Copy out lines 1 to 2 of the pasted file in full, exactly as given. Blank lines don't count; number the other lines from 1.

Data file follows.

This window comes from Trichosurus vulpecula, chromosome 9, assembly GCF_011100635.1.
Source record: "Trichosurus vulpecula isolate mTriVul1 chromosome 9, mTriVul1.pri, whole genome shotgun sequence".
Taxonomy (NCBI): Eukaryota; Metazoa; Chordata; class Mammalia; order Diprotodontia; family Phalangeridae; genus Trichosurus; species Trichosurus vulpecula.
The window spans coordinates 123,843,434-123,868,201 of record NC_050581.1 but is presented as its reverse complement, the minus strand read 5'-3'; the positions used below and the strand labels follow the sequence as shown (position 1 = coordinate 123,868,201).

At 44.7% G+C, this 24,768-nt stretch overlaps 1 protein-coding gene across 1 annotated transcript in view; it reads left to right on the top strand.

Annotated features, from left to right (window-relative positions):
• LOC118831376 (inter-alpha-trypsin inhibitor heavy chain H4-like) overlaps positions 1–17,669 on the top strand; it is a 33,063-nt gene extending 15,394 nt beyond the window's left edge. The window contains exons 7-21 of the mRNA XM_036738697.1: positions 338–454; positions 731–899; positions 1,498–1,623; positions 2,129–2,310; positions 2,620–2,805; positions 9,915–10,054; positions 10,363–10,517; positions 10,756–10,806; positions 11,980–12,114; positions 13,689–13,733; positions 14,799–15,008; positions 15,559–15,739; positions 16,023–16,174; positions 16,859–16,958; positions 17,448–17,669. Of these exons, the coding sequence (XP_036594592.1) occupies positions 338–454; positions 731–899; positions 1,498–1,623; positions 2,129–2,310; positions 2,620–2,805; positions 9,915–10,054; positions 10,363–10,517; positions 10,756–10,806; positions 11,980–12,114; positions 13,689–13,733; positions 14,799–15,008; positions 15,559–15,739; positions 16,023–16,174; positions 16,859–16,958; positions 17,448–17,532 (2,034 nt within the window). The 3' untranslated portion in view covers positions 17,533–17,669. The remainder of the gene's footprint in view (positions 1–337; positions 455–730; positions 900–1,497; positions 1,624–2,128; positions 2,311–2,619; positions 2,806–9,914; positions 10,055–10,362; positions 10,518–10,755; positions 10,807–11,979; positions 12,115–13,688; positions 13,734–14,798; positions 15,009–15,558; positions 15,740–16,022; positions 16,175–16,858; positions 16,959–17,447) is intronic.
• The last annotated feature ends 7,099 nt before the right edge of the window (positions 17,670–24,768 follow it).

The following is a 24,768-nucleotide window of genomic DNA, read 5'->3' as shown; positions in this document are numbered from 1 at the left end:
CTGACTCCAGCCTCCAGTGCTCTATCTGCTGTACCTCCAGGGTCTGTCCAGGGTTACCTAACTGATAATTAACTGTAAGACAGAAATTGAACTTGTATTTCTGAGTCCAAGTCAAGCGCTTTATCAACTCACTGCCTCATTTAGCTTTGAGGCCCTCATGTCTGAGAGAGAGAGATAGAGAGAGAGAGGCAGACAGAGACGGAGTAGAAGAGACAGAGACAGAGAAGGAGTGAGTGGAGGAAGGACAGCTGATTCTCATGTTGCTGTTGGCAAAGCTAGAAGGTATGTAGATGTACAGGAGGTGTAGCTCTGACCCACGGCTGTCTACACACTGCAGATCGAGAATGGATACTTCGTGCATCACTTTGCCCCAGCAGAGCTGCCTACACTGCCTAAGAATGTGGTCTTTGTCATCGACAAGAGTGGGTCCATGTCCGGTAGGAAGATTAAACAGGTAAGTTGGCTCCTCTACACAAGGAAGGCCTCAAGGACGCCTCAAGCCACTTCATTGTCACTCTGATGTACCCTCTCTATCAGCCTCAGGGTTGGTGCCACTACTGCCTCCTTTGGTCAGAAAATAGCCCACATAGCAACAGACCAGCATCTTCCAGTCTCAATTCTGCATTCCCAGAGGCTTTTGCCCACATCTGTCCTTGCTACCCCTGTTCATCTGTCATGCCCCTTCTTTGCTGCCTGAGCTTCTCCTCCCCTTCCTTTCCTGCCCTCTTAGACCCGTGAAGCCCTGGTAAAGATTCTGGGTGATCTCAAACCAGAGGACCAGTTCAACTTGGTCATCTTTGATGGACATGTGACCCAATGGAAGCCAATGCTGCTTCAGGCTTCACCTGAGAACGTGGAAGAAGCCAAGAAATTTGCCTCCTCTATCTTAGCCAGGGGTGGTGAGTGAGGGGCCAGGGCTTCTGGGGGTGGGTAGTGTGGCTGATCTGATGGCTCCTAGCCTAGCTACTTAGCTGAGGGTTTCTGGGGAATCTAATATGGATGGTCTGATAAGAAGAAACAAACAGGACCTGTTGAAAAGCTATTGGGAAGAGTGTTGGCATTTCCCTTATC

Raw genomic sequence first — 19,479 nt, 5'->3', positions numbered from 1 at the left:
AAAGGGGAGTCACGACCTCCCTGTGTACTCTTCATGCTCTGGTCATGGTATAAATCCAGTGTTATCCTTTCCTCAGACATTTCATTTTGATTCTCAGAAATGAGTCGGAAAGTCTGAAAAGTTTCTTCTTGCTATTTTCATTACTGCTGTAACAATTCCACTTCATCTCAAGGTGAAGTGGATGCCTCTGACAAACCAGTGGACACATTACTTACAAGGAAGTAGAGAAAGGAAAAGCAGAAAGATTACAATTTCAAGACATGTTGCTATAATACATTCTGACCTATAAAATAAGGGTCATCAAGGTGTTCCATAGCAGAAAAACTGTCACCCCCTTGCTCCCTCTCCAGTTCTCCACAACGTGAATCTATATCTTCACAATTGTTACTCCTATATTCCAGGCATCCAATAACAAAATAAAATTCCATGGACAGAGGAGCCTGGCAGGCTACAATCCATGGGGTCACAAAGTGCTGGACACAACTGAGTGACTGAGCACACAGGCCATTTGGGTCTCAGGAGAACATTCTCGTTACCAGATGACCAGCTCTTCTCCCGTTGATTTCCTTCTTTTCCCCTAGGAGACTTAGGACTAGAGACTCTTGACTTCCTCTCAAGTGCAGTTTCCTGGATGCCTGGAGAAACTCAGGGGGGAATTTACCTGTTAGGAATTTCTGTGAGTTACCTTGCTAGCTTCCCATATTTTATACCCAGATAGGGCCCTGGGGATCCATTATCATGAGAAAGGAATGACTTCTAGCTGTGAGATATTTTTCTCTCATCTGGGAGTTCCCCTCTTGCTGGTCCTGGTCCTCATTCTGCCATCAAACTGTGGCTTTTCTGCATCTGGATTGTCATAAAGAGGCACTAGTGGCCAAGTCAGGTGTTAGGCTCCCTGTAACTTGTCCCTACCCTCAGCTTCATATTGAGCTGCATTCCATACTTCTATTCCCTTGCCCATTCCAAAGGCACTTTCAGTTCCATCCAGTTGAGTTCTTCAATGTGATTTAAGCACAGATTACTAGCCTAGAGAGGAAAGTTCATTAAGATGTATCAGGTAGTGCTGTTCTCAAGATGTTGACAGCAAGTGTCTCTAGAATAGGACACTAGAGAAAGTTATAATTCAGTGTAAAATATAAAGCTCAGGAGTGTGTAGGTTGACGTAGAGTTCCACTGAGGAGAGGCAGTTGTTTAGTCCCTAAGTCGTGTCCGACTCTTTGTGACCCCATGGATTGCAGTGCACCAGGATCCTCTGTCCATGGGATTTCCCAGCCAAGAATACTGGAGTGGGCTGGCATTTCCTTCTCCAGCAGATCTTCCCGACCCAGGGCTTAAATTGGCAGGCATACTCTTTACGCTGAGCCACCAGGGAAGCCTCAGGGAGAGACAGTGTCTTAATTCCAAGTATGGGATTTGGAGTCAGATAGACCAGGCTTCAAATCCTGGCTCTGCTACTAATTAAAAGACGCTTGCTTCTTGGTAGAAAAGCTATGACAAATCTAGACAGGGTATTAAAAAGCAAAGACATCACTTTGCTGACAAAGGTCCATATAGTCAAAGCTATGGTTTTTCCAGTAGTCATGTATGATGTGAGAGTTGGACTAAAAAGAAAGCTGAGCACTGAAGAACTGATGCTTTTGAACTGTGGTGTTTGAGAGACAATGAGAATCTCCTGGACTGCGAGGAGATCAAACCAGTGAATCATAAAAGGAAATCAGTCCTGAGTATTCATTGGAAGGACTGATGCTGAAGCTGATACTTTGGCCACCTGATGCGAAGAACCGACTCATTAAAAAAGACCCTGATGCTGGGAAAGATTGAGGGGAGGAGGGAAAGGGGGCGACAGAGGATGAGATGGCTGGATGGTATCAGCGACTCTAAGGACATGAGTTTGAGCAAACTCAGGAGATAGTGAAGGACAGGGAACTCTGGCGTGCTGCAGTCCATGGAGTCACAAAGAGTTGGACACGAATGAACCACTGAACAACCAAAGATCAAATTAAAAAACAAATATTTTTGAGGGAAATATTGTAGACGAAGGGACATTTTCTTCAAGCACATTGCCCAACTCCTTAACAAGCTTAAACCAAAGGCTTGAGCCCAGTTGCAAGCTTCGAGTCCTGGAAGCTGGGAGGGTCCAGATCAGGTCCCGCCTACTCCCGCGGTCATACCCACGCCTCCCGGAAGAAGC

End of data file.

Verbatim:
This window comes from Trichosurus vulpecula, chromosome 9, assembly GCF_011100635.1.
Source record: "Trichosurus vulpecula isolate mTriVul1 chromosome 9, mTriVul1.pri, whole genome shotgun sequence".